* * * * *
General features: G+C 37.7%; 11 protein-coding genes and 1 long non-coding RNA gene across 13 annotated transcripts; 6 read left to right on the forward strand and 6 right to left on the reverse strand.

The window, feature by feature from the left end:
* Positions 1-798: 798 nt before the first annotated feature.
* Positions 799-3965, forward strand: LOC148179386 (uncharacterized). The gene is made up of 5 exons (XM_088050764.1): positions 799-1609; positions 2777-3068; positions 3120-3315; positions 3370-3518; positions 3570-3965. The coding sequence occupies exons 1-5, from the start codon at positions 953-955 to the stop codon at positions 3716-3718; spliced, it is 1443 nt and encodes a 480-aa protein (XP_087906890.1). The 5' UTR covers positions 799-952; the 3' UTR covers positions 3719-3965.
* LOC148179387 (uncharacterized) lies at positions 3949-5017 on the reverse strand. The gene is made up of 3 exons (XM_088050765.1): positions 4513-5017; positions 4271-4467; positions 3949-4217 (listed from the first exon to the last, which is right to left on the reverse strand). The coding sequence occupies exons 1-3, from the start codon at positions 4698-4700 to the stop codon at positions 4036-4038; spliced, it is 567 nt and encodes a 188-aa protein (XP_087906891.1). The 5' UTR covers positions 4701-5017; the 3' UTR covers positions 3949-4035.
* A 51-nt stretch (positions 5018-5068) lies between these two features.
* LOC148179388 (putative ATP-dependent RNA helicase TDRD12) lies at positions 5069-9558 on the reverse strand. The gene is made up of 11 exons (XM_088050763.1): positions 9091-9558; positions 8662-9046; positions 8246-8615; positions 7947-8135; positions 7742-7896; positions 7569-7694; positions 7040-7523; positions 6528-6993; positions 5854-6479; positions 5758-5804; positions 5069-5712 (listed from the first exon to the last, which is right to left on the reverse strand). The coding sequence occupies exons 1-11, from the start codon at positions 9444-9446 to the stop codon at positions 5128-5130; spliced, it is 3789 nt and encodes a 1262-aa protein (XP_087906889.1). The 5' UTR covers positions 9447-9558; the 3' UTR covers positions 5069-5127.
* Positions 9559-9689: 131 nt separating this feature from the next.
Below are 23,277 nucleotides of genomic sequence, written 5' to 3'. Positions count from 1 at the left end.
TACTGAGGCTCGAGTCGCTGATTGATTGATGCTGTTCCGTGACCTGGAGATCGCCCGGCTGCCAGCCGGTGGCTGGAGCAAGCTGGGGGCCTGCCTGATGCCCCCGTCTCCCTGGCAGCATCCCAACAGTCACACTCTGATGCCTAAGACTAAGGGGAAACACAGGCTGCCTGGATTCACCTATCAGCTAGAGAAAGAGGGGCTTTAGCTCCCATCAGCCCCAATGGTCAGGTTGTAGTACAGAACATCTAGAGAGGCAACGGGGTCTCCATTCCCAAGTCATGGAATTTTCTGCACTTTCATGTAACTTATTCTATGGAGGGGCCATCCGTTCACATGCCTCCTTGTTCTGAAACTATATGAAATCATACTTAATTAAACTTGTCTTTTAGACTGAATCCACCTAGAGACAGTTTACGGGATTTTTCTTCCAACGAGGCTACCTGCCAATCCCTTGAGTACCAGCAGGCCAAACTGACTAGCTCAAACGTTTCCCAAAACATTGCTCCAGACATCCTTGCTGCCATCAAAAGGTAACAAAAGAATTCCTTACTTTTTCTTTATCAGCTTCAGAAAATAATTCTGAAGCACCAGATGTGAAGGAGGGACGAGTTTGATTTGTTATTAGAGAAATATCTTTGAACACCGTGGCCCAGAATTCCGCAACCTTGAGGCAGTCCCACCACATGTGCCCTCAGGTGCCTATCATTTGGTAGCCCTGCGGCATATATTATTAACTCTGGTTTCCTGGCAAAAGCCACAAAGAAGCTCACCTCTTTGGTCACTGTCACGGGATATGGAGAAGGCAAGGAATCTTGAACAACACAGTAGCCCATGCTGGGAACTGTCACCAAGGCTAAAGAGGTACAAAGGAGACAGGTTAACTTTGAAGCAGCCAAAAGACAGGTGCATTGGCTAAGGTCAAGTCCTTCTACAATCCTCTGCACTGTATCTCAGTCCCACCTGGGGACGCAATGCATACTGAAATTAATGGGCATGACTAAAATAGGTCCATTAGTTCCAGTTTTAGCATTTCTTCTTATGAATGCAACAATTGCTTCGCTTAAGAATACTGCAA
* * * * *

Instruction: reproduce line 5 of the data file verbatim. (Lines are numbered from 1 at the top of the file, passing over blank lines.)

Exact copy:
* LOC148179387 (uncharacterized) lies at positions 3949-5017 on the reverse strand. The gene is made up of 3 exons (XM_088050765.1): positions 4513-5017; positions 4271-4467; positions 3949-4217 (listed from the first exon to the last, which is right to left on the reverse strand). The coding sequence occupies exons 1-3, from the start codon at positions 4698-4700 to the stop codon at positions 4036-4038; spliced, it is 567 nt and encodes a 188-aa protein (XP_087906891.1). The 5' UTR covers positions 4701-5017; the 3' UTR covers positions 3949-4035.